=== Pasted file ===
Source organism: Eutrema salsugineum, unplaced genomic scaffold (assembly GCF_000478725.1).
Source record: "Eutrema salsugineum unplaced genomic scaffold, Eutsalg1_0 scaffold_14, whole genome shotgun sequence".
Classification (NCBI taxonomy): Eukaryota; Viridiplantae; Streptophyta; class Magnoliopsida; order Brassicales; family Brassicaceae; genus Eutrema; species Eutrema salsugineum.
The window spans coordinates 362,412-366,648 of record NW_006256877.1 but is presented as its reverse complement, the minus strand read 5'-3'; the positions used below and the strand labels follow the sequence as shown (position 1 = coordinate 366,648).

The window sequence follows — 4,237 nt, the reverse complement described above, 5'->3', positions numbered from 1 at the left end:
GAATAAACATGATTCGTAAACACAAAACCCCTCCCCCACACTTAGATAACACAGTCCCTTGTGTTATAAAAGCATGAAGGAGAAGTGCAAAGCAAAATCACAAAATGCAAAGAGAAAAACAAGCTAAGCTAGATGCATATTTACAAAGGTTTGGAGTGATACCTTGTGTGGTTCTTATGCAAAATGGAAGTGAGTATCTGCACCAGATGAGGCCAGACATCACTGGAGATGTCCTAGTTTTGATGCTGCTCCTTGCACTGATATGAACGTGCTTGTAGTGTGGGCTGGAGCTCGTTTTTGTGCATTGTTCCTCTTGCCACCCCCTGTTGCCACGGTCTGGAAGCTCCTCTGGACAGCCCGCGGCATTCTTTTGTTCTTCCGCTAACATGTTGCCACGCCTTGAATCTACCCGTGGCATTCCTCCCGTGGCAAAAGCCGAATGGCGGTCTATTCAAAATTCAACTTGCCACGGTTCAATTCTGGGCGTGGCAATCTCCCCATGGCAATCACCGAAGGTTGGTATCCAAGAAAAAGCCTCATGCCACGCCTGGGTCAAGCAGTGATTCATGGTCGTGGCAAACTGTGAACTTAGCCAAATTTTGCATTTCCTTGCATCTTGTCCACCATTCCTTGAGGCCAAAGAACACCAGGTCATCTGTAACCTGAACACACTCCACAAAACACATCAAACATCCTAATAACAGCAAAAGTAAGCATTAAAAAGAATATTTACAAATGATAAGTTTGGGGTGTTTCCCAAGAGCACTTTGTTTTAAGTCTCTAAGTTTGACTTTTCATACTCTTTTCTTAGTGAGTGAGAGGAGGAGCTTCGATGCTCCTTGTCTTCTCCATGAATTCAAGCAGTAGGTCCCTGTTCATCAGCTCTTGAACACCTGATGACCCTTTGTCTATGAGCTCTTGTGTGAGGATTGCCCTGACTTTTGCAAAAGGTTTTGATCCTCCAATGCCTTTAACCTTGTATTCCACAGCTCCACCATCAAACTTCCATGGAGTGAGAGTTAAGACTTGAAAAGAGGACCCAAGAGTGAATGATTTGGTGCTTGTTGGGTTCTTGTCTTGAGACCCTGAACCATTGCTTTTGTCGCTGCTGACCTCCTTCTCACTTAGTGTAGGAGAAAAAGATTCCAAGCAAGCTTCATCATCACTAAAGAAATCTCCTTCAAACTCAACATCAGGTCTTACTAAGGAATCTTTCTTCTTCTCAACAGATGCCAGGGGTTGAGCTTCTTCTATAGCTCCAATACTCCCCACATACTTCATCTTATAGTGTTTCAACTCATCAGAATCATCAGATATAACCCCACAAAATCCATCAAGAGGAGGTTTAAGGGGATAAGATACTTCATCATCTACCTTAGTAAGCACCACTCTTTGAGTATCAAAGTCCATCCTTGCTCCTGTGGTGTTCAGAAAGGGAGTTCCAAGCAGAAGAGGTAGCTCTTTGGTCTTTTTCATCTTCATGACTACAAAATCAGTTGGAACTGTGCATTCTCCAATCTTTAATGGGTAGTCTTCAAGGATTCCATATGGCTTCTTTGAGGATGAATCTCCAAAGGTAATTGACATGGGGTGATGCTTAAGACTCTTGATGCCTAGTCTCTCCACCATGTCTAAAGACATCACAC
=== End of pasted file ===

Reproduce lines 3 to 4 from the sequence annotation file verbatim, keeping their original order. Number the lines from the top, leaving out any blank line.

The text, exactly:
Classification (NCBI taxonomy): Eukaryota; Viridiplantae; Streptophyta; class Magnoliopsida; order Brassicales; family Brassicaceae; genus Eutrema; species Eutrema salsugineum.
The window spans coordinates 362,412-366,648 of record NW_006256877.1 but is presented as its reverse complement, the minus strand read 5'-3'; the positions used below and the strand labels follow the sequence as shown (position 1 = coordinate 366,648).